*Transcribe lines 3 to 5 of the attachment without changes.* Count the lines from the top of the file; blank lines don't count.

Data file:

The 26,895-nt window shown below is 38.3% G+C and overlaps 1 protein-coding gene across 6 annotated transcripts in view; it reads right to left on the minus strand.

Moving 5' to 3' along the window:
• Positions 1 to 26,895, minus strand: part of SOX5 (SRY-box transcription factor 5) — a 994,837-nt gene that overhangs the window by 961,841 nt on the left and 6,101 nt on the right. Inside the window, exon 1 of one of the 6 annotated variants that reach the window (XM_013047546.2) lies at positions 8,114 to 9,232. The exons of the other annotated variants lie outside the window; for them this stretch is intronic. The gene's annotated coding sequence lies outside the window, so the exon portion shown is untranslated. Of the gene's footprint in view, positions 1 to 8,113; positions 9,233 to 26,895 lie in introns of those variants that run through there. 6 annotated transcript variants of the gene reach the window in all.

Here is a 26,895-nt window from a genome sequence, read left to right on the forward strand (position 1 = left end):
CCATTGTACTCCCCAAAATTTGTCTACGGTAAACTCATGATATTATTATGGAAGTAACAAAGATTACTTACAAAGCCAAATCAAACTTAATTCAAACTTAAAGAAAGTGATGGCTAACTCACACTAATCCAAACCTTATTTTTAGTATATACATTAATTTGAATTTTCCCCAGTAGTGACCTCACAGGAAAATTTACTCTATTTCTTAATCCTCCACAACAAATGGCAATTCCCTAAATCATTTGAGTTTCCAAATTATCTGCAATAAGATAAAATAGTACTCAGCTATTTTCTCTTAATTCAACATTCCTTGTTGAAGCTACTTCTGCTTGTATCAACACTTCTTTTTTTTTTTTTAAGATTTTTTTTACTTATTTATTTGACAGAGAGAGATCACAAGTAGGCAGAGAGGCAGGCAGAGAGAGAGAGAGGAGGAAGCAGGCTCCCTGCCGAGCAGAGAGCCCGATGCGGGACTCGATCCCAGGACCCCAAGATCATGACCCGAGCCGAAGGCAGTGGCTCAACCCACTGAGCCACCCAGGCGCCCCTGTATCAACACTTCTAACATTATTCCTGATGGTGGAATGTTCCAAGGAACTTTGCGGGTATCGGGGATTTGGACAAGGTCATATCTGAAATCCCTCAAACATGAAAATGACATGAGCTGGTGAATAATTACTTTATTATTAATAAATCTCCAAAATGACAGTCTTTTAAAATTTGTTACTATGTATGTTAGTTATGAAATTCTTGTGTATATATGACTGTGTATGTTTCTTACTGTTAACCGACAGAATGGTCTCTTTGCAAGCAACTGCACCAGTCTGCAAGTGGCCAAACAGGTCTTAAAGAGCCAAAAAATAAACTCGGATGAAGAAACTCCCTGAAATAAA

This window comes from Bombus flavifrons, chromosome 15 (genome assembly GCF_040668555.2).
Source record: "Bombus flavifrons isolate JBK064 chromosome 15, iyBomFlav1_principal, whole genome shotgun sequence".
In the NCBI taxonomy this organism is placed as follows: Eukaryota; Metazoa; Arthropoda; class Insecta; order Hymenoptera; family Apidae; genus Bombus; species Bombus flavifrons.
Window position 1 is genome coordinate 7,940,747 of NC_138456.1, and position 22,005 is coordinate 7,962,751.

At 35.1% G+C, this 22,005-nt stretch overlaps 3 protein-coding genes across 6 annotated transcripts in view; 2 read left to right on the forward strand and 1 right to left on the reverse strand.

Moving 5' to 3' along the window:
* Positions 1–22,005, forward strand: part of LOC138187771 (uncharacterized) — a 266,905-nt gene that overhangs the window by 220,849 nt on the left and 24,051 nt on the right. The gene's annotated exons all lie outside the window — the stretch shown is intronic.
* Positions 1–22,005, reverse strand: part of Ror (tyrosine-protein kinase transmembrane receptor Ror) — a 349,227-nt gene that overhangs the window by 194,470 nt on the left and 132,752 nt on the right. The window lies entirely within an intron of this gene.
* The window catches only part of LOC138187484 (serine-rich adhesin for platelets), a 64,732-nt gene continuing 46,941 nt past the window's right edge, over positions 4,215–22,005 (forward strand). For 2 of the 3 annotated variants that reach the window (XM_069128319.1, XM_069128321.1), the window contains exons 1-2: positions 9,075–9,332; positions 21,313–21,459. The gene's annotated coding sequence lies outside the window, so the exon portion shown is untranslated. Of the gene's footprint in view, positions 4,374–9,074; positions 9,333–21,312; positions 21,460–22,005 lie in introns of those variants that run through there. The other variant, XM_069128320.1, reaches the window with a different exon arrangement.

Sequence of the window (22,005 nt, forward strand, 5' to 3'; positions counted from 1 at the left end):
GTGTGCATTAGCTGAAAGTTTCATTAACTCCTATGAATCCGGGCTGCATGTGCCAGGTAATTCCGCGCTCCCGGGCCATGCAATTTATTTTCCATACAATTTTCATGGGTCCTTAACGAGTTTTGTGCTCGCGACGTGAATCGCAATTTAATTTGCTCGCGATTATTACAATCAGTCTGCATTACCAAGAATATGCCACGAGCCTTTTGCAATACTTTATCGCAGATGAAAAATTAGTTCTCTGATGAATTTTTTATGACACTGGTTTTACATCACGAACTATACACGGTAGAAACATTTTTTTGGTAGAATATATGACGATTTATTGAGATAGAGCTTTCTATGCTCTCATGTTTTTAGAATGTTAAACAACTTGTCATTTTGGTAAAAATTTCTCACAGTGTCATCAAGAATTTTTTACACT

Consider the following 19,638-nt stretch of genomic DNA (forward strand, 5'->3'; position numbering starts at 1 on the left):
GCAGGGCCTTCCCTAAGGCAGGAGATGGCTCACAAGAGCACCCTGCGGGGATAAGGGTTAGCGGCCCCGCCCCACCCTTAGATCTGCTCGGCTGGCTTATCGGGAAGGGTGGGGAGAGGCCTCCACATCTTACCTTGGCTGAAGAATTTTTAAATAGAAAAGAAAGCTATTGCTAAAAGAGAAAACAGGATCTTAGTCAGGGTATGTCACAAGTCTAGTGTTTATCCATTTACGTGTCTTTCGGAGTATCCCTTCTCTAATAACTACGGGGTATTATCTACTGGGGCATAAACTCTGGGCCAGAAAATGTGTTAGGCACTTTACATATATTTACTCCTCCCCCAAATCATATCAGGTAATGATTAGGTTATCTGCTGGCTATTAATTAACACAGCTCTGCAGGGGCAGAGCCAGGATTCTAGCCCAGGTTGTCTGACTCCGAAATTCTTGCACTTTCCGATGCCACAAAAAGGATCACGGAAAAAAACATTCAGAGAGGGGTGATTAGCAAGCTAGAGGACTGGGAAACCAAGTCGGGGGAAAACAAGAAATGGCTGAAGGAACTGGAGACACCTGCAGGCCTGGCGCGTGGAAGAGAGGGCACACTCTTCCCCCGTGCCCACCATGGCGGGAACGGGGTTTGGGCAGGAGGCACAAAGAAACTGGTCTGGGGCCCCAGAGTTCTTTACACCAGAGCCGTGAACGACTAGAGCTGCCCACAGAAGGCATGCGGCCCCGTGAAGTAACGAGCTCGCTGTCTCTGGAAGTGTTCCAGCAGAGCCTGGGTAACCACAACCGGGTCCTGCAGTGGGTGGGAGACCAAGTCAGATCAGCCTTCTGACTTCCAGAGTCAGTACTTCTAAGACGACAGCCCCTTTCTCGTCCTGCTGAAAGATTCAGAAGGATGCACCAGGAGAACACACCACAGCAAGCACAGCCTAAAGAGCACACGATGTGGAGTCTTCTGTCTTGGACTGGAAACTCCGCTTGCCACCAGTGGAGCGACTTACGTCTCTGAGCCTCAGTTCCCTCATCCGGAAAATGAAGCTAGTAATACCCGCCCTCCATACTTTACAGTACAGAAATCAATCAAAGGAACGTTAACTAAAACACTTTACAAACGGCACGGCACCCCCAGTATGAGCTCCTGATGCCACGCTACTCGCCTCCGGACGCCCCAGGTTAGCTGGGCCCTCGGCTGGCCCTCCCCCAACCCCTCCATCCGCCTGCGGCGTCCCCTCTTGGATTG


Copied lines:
• Positions 1 to 26,895, minus strand: part of SOX5 (SRY-box transcription factor 5) — a 994,837-nt gene that overhangs the window by 961,841 nt on the left and 6,101 nt on the right. Inside the window, exon 1 of one of the 6 annotated variants that reach the window (XM_013047546.2) lies at positions 8,114 to 9,232. The exons of the other annotated variants lie outside the window; for them this stretch is intronic. The gene's annotated coding sequence lies outside the window, so the exon portion shown is untranslated. Of the gene's footprint in view, positions 1 to 8,113; positions 9,233 to 26,895 lie in introns of those variants that run through there. 6 annotated transcript variants of the gene reach the window in all.

Here is a 26,895-nt window from a genome sequence, read left to right on the forward strand (position 1 = left end):
CCATTGTACTCCCCAAAATTTGTCTACGGTAAACTCATGATATTATTATGGAAGTAACAAAGATTACTTACAAAGCCAAATCAAACTTAATTCAAACTTAAAGAAAGTGATGGCTAACTCACACTAATCCAAACCTTATTTTTAGTATATACATTAATTTGAATTTTCCCCAGTAGTGACCTCACAGGAAAATTTACTCTATTTCTTAATCCTCCACAACAAATGGCAATTCCCTAAATCATTTGAGTTTCCAAATTATCTGCAATAAGATAAAATAGTACTCAGCTATTTTCTCTTAATTCAACATTCCTTGTTGAAGCTACTTCTGCTTGTATCAACACTTCTTTTTTTTTTTTTAAGATTTTTTTTACTTATTTATTTGACAGAGAGAGATCACAAGTAGGCAGAGAGGCAGGCAGAGAGAGAGAGAGGAGGAAGCAGGCTCCCTGCCGAGCAGAGAGCCCGATGCGGGACTCGATCCCAGGACCCCAAGATCATGACCCGAGCCGAAGGCAGTGGCTCAACCCACTGAGCCACCCAGGCGCCCCTGTATCAACACTTCTAACATTATTCCTGATGGTGGAATGTTCCAAGGAACTTTGCGGGTATCGGGGATTTGGACAAGGTCATATCTGAAATCCCTCAAACATGAAAATGACATGAGCTGGTGAATAATTACTTTATTATTAATAAATCTCCAAAATGACAGTCTTTTAAAATTTGTTACTATGTATGTTAGTTATGAAATTCTTGTGTATATATGACTGTGTATGTTTCTTACTGTTAACCGACAGAATGGTCTCTTTGCAAGCAACTGCACCAGTCTGCAAGTGGCCAAACAGGTCTTAAAGAGCCAAAAAATAAACTCGGATGAAGAAACTCCCTGAAATAAA